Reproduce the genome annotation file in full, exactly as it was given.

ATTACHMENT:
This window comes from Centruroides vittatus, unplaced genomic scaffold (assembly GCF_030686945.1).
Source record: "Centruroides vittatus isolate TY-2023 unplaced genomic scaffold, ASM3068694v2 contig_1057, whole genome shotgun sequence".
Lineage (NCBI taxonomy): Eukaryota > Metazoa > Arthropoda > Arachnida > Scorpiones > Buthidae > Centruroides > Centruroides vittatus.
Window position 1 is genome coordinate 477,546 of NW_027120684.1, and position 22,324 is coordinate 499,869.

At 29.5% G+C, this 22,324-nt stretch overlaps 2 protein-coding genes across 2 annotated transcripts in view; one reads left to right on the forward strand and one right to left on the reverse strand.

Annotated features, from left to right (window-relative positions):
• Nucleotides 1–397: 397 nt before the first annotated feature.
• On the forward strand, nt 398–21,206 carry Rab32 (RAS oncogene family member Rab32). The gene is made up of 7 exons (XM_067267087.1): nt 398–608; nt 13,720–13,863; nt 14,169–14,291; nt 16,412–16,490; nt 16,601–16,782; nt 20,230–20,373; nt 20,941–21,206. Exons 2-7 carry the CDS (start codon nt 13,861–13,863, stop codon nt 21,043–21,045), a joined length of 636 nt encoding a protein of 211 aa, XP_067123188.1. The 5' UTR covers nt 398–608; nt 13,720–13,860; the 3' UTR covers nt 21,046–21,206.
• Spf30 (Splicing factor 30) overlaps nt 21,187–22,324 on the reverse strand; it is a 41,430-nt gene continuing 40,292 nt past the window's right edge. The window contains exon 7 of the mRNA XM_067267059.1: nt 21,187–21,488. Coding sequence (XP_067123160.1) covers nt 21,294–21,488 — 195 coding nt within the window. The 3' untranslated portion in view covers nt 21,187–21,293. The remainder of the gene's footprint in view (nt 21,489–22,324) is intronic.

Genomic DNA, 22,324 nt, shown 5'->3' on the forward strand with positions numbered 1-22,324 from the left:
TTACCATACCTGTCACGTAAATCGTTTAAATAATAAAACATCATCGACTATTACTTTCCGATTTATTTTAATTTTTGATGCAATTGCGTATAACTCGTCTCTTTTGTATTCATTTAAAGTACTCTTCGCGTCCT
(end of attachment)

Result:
This window comes from Centruroides vittatus, unplaced genomic scaffold (assembly GCF_030686945.1).
Source record: "Centruroides vittatus isolate TY-2023 unplaced genomic scaffold, ASM3068694v2 contig_1057, whole genome shotgun sequence".
Lineage (NCBI taxonomy): Eukaryota > Metazoa > Arthropoda > Arachnida > Scorpiones > Buthidae > Centruroides > Centruroides vittatus.
Window position 1 is genome coordinate 477,546 of NW_027120684.1, and position 22,324 is coordinate 499,869.

At 29.5% G+C, this 22,324-nt stretch overlaps 2 protein-coding genes across 2 annotated transcripts in view; one reads left to right on the forward strand and one right to left on the reverse strand.

Annotated features, from left to right (window-relative positions):
• Nucleotides 1–397: 397 nt before the first annotated feature.
• On the forward strand, nt 398–21,206 carry Rab32 (RAS oncogene family member Rab32). The gene is made up of 7 exons (XM_067267087.1): nt 398–608; nt 13,720–13,863; nt 14,169–14,291; nt 16,412–16,490; nt 16,601–16,782; nt 20,230–20,373; nt 20,941–21,206. Exons 2-7 carry the CDS (start codon nt 13,861–13,863, stop codon nt 21,043–21,045), a joined length of 636 nt encoding a protein of 211 aa, XP_067123188.1. The 5' UTR covers nt 398–608; nt 13,720–13,860; the 3' UTR covers nt 21,046–21,206.
• Spf30 (Splicing factor 30) overlaps nt 21,187–22,324 on the reverse strand; it is a 41,430-nt gene continuing 40,292 nt past the window's right edge. The window contains exon 7 of the mRNA XM_067267059.1: nt 21,187–21,488. Coding sequence (XP_067123160.1) covers nt 21,294–21,488 — 195 coding nt within the window. The 3' untranslated portion in view covers nt 21,187–21,293. The remainder of the gene's footprint in view (nt 21,489–22,324) is intronic.

Genomic DNA, 22,324 nt, shown 5'->3' on the forward strand with positions numbered 1-22,324 from the left:
TTACCATACCTGTCACGTAAATCGTTTAAATAATAAAACATCATCGACTATTACTTTCCGATTTATTTTAATTTTTGATGCAATTGCGTATAACTCGTCTCTTTTGTATTCATTTAAAGTACTCTTCGCGTCCT